Post Blames Free Market For Starvation In Niger

Post Blames Free Market For Starvation In Niger
Timbergs rant bypasses poverty, drought, locusts and other causes to blame greedy capitalists.

By Dan Gainor
August 11, 2005

     The decades-long crisis of African poverty and starvation has been the focal point of endless media coverage. The Aug. 11 Washington Post finally named a culprit the free market.

     The 1,100-word article, The Rise of a Market Mentality Means Many Go Hungry in Niger, was more of a rant against the free market system than objective journalism. Craig Timberg, a Post correspondent, pulled out an anti-capitalist critique blaming vendor profiteering, a government policy shift toward a free market, and a decline in the traditional culture of generosity that once helped communities in Niger survive cyclical periods of scarcity. Essentially, the article asserted that greedy capitalists are the real reason for the starvation of millions.

     The New York Times, Christian Science Monitor, Associated Press and U.S. government all claimed otherwise. Even Timbergs previous writing disagrees on this point.

     According to Timbergs Aug. 8 piece on Niger, This is a nation where chronic poverty, cyclical drought and flooding, and international indifference have created conditions that are among the worlds worlds most lethal to children. He added that Floodwaters have contaminated drinking sources and created pools for breeding mosquitoes. He could have added that an ill-conceived left-wing-backed ban on use of DDT is another reason for the spread of mosquitoes.

     There are so many things wrong with Timbergs anti-free market claim that it is hard to address them all. However, his trashing of a nation freed from government price controls and other mechanisms that once balanced market forces deserves some analysis. Here are some of the broader points:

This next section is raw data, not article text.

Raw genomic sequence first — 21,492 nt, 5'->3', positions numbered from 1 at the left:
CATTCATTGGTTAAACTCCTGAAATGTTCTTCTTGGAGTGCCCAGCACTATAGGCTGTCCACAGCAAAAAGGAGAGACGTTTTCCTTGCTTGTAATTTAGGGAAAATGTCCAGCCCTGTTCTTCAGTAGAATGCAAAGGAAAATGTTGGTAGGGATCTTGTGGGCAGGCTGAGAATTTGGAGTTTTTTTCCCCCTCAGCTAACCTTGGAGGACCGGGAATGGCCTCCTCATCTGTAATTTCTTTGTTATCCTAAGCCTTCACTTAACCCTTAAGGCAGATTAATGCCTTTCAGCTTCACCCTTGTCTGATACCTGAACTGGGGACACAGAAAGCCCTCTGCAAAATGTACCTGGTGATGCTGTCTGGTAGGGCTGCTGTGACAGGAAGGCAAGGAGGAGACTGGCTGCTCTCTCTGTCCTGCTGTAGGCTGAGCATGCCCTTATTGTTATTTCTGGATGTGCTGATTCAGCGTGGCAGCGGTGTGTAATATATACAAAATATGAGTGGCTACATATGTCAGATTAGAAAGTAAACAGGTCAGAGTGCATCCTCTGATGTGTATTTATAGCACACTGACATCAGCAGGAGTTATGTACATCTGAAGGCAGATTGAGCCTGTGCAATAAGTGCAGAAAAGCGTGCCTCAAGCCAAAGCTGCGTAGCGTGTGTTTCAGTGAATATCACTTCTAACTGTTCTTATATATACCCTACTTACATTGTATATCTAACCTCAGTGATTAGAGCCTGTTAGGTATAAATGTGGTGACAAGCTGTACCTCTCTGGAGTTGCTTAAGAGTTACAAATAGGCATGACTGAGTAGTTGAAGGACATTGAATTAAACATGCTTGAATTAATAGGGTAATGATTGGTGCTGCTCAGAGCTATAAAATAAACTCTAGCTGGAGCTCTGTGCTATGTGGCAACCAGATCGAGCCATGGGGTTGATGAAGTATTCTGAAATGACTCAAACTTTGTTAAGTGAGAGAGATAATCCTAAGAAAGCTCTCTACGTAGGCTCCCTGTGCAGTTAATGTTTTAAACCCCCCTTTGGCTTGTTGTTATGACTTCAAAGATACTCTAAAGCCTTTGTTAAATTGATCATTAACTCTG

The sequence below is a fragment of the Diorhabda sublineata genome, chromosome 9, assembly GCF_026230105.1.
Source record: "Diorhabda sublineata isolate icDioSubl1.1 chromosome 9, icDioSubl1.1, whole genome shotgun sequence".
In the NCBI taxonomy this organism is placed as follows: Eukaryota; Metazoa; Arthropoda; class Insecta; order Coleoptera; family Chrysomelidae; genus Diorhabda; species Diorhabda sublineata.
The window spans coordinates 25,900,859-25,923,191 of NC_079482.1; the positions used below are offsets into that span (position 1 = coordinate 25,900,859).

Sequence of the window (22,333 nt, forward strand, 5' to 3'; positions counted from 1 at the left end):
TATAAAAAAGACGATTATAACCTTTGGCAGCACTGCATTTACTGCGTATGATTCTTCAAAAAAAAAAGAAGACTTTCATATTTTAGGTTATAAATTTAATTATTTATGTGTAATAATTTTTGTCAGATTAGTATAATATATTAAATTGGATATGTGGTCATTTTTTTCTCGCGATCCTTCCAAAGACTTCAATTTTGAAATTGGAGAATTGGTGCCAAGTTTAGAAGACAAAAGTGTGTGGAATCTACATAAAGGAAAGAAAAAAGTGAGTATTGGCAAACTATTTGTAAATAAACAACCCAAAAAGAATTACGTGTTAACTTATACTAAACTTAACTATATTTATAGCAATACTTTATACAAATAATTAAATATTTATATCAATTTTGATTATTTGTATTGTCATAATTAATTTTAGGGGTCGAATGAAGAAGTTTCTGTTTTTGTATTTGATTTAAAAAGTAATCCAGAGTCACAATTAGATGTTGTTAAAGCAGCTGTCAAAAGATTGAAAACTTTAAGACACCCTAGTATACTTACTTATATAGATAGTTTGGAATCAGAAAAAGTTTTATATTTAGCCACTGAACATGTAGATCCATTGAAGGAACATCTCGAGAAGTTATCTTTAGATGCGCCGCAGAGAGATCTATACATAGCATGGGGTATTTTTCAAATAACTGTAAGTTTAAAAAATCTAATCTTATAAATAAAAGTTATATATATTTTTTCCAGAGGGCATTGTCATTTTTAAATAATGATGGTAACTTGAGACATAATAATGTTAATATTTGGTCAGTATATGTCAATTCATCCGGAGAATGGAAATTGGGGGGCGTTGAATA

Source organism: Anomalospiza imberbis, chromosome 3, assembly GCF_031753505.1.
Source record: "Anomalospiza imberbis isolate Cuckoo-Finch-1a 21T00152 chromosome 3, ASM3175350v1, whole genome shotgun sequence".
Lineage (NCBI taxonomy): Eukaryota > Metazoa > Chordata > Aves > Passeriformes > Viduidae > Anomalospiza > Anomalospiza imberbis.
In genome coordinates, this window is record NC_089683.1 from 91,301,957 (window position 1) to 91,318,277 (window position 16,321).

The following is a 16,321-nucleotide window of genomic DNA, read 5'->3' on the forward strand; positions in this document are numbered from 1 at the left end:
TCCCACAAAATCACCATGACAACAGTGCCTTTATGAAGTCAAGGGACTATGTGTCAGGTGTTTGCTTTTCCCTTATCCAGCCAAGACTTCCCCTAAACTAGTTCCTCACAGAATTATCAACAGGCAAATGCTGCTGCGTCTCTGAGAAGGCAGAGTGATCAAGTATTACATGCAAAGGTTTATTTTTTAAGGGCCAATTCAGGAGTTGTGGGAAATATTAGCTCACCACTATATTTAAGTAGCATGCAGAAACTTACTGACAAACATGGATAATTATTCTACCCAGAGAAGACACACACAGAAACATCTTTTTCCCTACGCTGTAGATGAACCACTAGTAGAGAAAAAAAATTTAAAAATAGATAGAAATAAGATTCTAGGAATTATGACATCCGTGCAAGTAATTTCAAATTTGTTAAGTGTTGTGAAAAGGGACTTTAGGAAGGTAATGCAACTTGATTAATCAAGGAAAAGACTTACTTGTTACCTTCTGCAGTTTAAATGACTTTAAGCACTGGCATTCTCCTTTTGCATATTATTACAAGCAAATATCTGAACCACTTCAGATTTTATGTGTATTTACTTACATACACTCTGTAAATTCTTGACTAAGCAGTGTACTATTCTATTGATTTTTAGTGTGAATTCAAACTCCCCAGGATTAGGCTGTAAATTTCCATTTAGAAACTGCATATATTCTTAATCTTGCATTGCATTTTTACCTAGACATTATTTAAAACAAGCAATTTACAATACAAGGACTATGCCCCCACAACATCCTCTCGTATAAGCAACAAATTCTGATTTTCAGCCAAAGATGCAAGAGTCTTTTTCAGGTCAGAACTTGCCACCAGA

Other causes: An Aug. 5 AP article did a better job than Timberg of synopsizing the problems facing Niger, citing Ed Fox, a senior official with the Agency for International Development: The causes of the crisis are poverty, locusts, a precarious food security situation, encroaching desert, inadequate water and sanitation services, and meager health coverage. The free market wasnt mentioned.
    Western greed: Timberg mocked Niger as it reaches for a more materialistic, Westernized future. That same Westernized culture is actively giving aid to the starving nation. He didnt mention that. APs Aug. 5 story pointed out that 200 tons of high-energy food from the United States were on the way to Niger to help feed children. And he didnt address the billions of dollars in U.S. government aid or charity funding that help poor people around the world.
    Poverty: Timberg didnt tell enough about Nigers poverty or why the residents might embrace free markets. He did say: The sandy soil holds water poorly, and only one acre in 30 is considered arable. AP gave more essential information: Niger is the worlds second-poorest country, with an estimated 64 percent of its 12 million inhabitants surviving on less that $1 a day. To a starving, poverty-stricken nation, a free-market approach is the only way to provide for long-term survival.
    Population growth: Despite its overwhelming poverty, Nigers 11 million strong population is expanding at 3.3 percent per year, according to the Aug. 1 Christian Science Monitor. Thats the 10th-highest growth rate in the world, according to the UN, and it means the countrys population will double in just 21 years. Having additional mouths to feed is a major problem for a starving country and not a problem driven by the free market.
    A young democracy: Even The New York Times gave more credit to Nigers troubled recent history. An Aug. 1 article by Lydia Polgreen tried to get at the same question Timberg addressed but Polgreen included facts, not opinion. Her story, New African food crisis raises a question: Why, pointed out that Nigers democracy dates only to 1999, when it made the transition to multiparty democracy and constitutional rule after a decade of turmoil. Funny how Timberg left that out.
    The free-market solution: The Times article explained that Niger has also made, in part at least, the painful transition from a centralized, state-run economy to a market-driven one, earning praise and ultimately relief from about half of its estimated $1.6 billion in foreign debt from the World Bank. If the free market is to blame for something, its that $800 million boost.
    The rest of Africa: Lastly, the Times made it clear that Niger isnt alone in its troubles. Polgreen explained that Of the 25 countries at the bottom of the UN development list, all but two are in Africa. She added that Nigers food crisis is not, despite news reports, a famine and not even the worst on the continent. So is the free market to blame for all African poverty? Even Timberg acknowledged that 1.7 million people in nearby countries form a band of hunger thousands of miles across the southern edge of the Sahara Desert. If the free market isnt responsible for those problems, then why is that the case in Niger?